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iAnywhere's RFID Middleware for Mobility
The Sybase subsidiary says it has developed middleware for connecting RFID readers to enterprise applications and wireless handheld devices.
Feb 14, 2005—Looking to build on its line of mobile middleware and its software for managing mobile and remote devices, iAnywhere has announced its first RFID offering: middleware that connects RFID readers to enterprise applications and mobile devices such as handheld computers.
According to iAnywhere, many RFID implementations will require the integration of RFID-collected data with mobile computing devices. "In an RFID network, there will be a great deal of real-time notification data that that will never make its way back to the central enterprise system but will instead go to handheld devices so action can be taken," says Chris Foley, director of RFID and machine-to-mobile technology at iAnywhere, a Dublin, Calif., subsidiary of wireless application provider Sybase. Such data would include alerts to situations detected at an RFID portal and sent to handheld devices of staff working nearby.
OATSystems, GlobeRanger and ConnecTerra, and from larger IT players such as IBM and Sun Microsystems.
RFID Anywhere is set to become commercially available this March, with a starter versionis limited to 20 connected devices, priced at $30,000. When used for larger deployments, RFID Anywhere will be priced according to the number of managed devices.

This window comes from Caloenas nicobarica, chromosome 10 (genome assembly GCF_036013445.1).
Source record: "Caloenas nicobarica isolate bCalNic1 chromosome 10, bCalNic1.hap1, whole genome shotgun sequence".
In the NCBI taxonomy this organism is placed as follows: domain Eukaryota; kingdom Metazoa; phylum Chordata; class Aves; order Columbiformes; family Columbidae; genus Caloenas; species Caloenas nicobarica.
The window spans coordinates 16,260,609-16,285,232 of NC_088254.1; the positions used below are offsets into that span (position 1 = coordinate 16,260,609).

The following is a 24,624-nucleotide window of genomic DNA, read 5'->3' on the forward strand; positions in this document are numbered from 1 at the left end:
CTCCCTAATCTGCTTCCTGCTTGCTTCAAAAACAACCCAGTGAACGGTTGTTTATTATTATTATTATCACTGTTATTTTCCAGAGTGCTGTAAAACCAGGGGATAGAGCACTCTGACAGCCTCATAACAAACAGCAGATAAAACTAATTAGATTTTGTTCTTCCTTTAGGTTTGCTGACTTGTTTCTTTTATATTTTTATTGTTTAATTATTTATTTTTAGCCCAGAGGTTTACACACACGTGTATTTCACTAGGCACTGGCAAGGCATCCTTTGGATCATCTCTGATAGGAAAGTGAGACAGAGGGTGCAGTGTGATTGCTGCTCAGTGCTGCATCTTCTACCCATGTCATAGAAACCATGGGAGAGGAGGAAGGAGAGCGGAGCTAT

To help companies just starting to look at potential RFID deployments, RFID Anywhere will include a network-simulator feature that allows developers to determine the impact of RFID-collected data on existing networks and applications.
The company claims that its experience with mobile networks has already attracted potential customers looking for RFID middleware that can adapt to deployments where RFID readers need to be transportable and not permanently connected to a network.
"We are working with a Wal-Mart supplier that operates as a product aggregator for around 200 fresh-food suppliers. Some [of these suppliers] are little more than a shed and a truck, and so they aren't in a position to deploy RFID," says Foley. Operating as service, the RFID Anywhere software could enable that aggregator to also manage RFID services for its suppliers.
RFID Anywhere middleware can connect a range of readers and other devices to enterprise applications. Currently, it can connect enterprise networks to RFID readers from Alien Technology, Intermec Technologies or Symbol Technologies, as well as Symbol scanners for one- and two-dimensional bar codes. The software also provides support for EPC Class 1.0, Application Level Event (ALE) 1.0 (the draft specification proposed by EPCglobal as a replacement for Savant, to provide a standard interface for filtering and consolidating EPC data from a variety of sources), ISO 15693, ISO 18000-3 and ISO 11784 interface standards. Over time, iAnywhere will add other manufacturers and standards to that list. The company says that the structure of its middleware will enable new devices as well as new categories of devices to be added easily by its customers.
While it was in development, RFID Anywhere middleware provided the software and RFID experience for Sybase's first steps into the RFID market when Sybase launched a partnership (see Sybase Initiates RFID Solution) with AeroScout, a San Mateo, Calif., provider of RFID real-time location systems. Although initial trial customers for that joint solution have not opted to deploy the joint real-time RFID offering, Sybase does expect to see demand for it to grow as RFID technology continues to be integrated into the enterprise.
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